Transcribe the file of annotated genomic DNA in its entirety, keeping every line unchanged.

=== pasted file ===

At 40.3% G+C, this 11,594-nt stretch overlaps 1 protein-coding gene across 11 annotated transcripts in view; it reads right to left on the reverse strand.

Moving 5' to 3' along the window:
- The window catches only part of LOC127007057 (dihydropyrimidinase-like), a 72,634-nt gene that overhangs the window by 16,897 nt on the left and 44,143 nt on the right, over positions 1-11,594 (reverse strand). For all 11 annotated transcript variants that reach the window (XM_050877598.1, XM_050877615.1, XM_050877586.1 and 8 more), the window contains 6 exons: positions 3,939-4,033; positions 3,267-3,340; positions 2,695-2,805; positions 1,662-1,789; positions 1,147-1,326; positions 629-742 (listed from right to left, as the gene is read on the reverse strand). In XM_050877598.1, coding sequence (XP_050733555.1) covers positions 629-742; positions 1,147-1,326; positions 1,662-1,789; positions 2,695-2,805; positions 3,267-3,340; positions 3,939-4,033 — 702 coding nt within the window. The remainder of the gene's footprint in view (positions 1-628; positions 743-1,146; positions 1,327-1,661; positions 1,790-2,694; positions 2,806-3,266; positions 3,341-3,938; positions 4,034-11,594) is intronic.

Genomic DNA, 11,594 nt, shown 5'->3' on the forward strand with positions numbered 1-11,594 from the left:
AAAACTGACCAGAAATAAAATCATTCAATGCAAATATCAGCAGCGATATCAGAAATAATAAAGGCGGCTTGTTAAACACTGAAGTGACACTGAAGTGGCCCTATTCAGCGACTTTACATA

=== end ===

At 40.3% G+C, this 11,594-nt stretch overlaps 1 protein-coding gene across 11 annotated transcripts in view; it reads right to left on the reverse strand.

Moving 5' to 3' along the window:
- The window catches only part of LOC127007057 (dihydropyrimidinase-like), a 72,634-nt gene that overhangs the window by 16,897 nt on the left and 44,143 nt on the right, over positions 1-11,594 (reverse strand). For all 11 annotated transcript variants that reach the window (XM_050877598.1, XM_050877615.1, XM_050877586.1 and 8 more), the window contains 6 exons: positions 3,939-4,033; positions 3,267-3,340; positions 2,695-2,805; positions 1,662-1,789; positions 1,147-1,326; positions 629-742 (listed from right to left, as the gene is read on the reverse strand). In XM_050877598.1, coding sequence (XP_050733555.1) covers positions 629-742; positions 1,147-1,326; positions 1,662-1,789; positions 2,695-2,805; positions 3,267-3,340; positions 3,939-4,033 — 702 coding nt within the window. The remainder of the gene's footprint in view (positions 1-628; positions 743-1,146; positions 1,327-1,661; positions 1,790-2,694; positions 2,806-3,266; positions 3,341-3,938; positions 4,034-11,594) is intronic.

Genomic DNA, 11,594 nt, shown 5'->3' on the forward strand with positions numbered 1-11,594 from the left:
AAAACTGACCAGAAATAAAATCATTCAATGCAAATATCAGCAGCGATATCAGAAATAATAAAGGCGGCTTGTTAAACACTGAAGTGACACTGAAGTGGCCCTATTCAGCGACTTTACATA